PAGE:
Based on the aforementioned, we can assume that where parents simply post pictures of their children on their social media pages without it being linked to any professional or commercial purpose, will enjoy protection in terms of the Act.                 

What would the position where the images are used in a school’s marketing campaign or if a photographer takes pictures at a school and places it on his website?

As discussed, the Act defines consent as being a voluntary, specific and informed expression of will. Therefore, in order for consent to be valid, parents would have to make an expression of their will for example tick “YES”. Therefore it will not suffice where there is a clause, newsletter or email stating that unless parents raise an objection against the processing of their children’s personal information, consent will be considered to have been given.

It can be assumed that a marketing campaign would fall within the ambit of commercial activities and therefore the school would need to ensure that they comply with the Act. This means that consent will need to be obtained from parents before the processing of any information can take place. Furthermore, in terms of section 9 and 10 of the Act, the processing of information must be done in a manner that does not unreasonably infringe on the children’s privacy rights and must not be excessive. Section 14 of the Act provides that once the information is no longer relevant, it will have to be removed.

Minors and the social media era

Children are some of the biggest consumers when it comes to social media apps. In terms of section 35, children’s information may be processed if the information has deliberately been made public by the child with the consent of a competent person. Apps, websites and services hide clauses in their terms and conditions stipulating that in order for the website or service to be used, users must be over the age of 18. If it’s not the case, minors are required to obtain the consent of their parent(s).  Such a clause is not sufficient to validate consent and steps should be taken in order to ascertain the age of the user. If the person who agrees to the term happens to be a child, the user did not have the capacity to enter into the agreement in the first place.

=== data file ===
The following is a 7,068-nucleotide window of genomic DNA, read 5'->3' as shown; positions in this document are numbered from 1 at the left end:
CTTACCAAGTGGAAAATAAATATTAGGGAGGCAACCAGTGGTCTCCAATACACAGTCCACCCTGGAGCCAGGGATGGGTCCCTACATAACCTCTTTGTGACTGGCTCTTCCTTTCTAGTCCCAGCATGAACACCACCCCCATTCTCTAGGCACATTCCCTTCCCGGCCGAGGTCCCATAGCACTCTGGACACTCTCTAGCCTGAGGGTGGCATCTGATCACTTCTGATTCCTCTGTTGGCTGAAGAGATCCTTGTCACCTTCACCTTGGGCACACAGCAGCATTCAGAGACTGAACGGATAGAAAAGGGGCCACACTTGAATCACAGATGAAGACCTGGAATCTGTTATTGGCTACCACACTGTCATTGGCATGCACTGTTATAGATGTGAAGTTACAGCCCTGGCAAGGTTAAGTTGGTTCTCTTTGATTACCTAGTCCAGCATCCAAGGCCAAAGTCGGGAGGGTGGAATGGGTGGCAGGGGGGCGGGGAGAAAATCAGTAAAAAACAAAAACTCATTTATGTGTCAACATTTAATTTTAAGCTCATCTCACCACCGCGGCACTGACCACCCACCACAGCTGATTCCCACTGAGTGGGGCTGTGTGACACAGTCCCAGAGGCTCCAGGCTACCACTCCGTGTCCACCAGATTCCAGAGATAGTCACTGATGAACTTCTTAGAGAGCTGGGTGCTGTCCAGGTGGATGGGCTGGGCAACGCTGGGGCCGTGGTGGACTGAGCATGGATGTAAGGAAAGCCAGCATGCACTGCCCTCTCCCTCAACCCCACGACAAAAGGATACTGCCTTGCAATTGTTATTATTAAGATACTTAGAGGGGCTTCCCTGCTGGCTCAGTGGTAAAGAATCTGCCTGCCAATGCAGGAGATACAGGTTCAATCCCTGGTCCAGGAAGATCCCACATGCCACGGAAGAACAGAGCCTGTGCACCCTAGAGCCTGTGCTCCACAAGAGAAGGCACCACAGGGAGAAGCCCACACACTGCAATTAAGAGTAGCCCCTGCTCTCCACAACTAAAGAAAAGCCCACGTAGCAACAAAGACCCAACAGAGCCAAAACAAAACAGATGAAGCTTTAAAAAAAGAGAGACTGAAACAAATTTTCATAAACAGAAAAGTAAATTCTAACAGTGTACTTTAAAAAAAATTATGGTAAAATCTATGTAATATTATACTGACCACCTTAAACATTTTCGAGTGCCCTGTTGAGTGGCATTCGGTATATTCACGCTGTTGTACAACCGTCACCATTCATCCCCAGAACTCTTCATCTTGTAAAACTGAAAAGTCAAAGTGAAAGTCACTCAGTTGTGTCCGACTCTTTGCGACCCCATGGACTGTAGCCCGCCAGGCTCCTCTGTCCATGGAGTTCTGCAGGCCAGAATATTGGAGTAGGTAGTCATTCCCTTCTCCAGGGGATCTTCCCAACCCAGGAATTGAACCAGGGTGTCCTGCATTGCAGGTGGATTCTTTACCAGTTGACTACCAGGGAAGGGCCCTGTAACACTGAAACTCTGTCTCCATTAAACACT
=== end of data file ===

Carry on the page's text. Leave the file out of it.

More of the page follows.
Lessons from other Jurisdictions

It is interesting to note that the GDPR and French Data Protection Act allows children, 15 years and older, to provide their own consent for certain types of processing that requires non-contractual “consent”. Examples include accepting cookies on a website, exercising the decision of whether or not his or her social media account settings should be set to public or private as well as whether or not to activate an optional geolocation feature on an app. However, it does not recognise “general digital adulthood” at the age of 15. In this case, the GDPR does not establish a child’s capacity to sign up to a social network by him or herself. In this case, the ordinary laws applicable to minors applies and children would need to obtain parental authority depending on the context and the interpretation of case law.  


This article discussed the processing of children’s information in terms of POPI and the possible pitfalls that parents, schools and anyone processing information of children should consider. It is clear that there is still some uncertainty as to exactly how the Act will regulate specific situations. Before processing any information relating to children, always make sure that you obtain the required parental consent and be especially mindful of situations where you are processing information that could be interpreted to be for a professional or commercial purpose.